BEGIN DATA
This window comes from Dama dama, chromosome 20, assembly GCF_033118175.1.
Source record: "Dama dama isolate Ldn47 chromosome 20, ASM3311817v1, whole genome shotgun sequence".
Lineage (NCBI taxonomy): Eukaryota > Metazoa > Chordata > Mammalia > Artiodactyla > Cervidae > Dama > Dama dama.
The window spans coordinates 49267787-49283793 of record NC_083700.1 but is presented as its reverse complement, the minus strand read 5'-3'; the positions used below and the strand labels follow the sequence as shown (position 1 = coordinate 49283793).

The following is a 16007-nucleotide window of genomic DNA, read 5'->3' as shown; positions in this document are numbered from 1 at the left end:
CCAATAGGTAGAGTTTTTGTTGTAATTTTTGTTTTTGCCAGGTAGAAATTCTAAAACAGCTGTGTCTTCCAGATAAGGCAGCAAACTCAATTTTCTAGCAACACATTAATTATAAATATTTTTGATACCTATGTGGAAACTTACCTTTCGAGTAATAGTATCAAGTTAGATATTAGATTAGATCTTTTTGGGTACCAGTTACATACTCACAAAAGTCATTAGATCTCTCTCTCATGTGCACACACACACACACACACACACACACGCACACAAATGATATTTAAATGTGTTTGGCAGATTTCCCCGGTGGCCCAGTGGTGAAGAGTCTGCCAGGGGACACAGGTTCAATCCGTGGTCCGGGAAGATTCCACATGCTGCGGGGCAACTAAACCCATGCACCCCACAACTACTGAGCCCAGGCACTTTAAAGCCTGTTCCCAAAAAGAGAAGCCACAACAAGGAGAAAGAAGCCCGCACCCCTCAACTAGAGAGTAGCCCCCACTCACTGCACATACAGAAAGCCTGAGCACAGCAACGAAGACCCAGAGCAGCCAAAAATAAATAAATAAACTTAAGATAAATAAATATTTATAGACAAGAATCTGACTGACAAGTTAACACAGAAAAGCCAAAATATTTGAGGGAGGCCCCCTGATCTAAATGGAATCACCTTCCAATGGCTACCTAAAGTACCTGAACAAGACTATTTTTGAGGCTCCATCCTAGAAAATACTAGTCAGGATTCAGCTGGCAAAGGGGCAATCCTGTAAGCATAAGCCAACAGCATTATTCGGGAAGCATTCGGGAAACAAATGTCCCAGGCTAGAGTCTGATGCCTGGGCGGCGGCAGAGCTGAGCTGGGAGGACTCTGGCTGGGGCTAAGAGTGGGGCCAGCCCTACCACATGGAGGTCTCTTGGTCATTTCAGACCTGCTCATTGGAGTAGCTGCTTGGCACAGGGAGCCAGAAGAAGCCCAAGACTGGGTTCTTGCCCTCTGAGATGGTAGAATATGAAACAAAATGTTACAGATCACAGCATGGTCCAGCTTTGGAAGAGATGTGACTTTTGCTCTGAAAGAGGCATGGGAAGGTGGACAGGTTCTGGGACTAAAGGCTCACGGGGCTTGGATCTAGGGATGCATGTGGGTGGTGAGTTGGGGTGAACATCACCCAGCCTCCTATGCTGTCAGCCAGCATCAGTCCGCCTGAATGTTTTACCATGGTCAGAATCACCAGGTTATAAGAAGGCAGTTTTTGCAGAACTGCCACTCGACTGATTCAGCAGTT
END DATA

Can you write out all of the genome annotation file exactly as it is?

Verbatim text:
This window comes from Dama dama, chromosome 20, assembly GCF_033118175.1.
Source record: "Dama dama isolate Ldn47 chromosome 20, ASM3311817v1, whole genome shotgun sequence".
Lineage (NCBI taxonomy): Eukaryota > Metazoa > Chordata > Mammalia > Artiodactyla > Cervidae > Dama > Dama dama.
The window spans coordinates 49267787-49283793 of record NC_083700.1 but is presented as its reverse complement, the minus strand read 5'-3'; the positions used below and the strand labels follow the sequence as shown (position 1 = coordinate 49283793).

The following is a 16007-nucleotide window of genomic DNA, read 5'->3' as shown; positions in this document are numbered from 1 at the left end:
CCAATAGGTAGAGTTTTTGTTGTAATTTTTGTTTTTGCCAGGTAGAAATTCTAAAACAGCTGTGTCTTCCAGATAAGGCAGCAAACTCAATTTTCTAGCAACACATTAATTATAAATATTTTTGATACCTATGTGGAAACTTACCTTTCGAGTAATAGTATCAAGTTAGATATTAGATTAGATCTTTTTGGGTACCAGTTACATACTCACAAAAGTCATTAGATCTCTCTCTCATGTGCACACACACACACACACACACACACACGCACACAAATGATATTTAAATGTGTTTGGCAGATTTCCCCGGTGGCCCAGTGGTGAAGAGTCTGCCAGGGGACACAGGTTCAATCCGTGGTCCGGGAAGATTCCACATGCTGCGGGGCAACTAAACCCATGCACCCCACAACTACTGAGCCCAGGCACTTTAAAGCCTGTTCCCAAAAAGAGAAGCCACAACAAGGAGAAAGAAGCCCGCACCCCTCAACTAGAGAGTAGCCCCCACTCACTGCACATACAGAAAGCCTGAGCACAGCAACGAAGACCCAGAGCAGCCAAAAATAAATAAATAAACTTAAGATAAATAAATATTTATAGACAAGAATCTGACTGACAAGTTAACACAGAAAAGCCAAAATATTTGAGGGAGGCCCCCTGATCTAAATGGAATCACCTTCCAATGGCTACCTAAAGTACCTGAACAAGACTATTTTTGAGGCTCCATCCTAGAAAATACTAGTCAGGATTCAGCTGGCAAAGGGGCAATCCTGTAAGCATAAGCCAACAGCATTATTCGGGAAGCATTCGGGAAACAAATGTCCCAGGCTAGAGTCTGATGCCTGGGCGGCGGCAGAGCTGAGCTGGGAGGACTCTGGCTGGGGCTAAGAGTGGGGCCAGCCCTACCACATGGAGGTCTCTTGGTCATTTCAGACCTGCTCATTGGAGTAGCTGCTTGGCACAGGGAGCCAGAAGAAGCCCAAGACTGGGTTCTTGCCCTCTGAGATGGTAGAATATGAAACAAAATGTTACAGATCACAGCATGGTCCAGCTTTGGAAGAGATGTGACTTTTGCTCTGAAAGAGGCATGGGAAGGTGGACAGGTTCTGGGACTAAAGGCTCACGGGGCTTGGATCTAGGGATGCATGTGGGTGGTGAGTTGGGGTGAACATCACCCAGCCTCCTATGCTGTCAGCCAGCATCAGTCCGCCTGAATGTTTTACCATGGTCAGAATCACCAGGTTATAAGAAGGCAGTTTTTGCAGAACTGCCACTCGACTGATTCAGCAGTT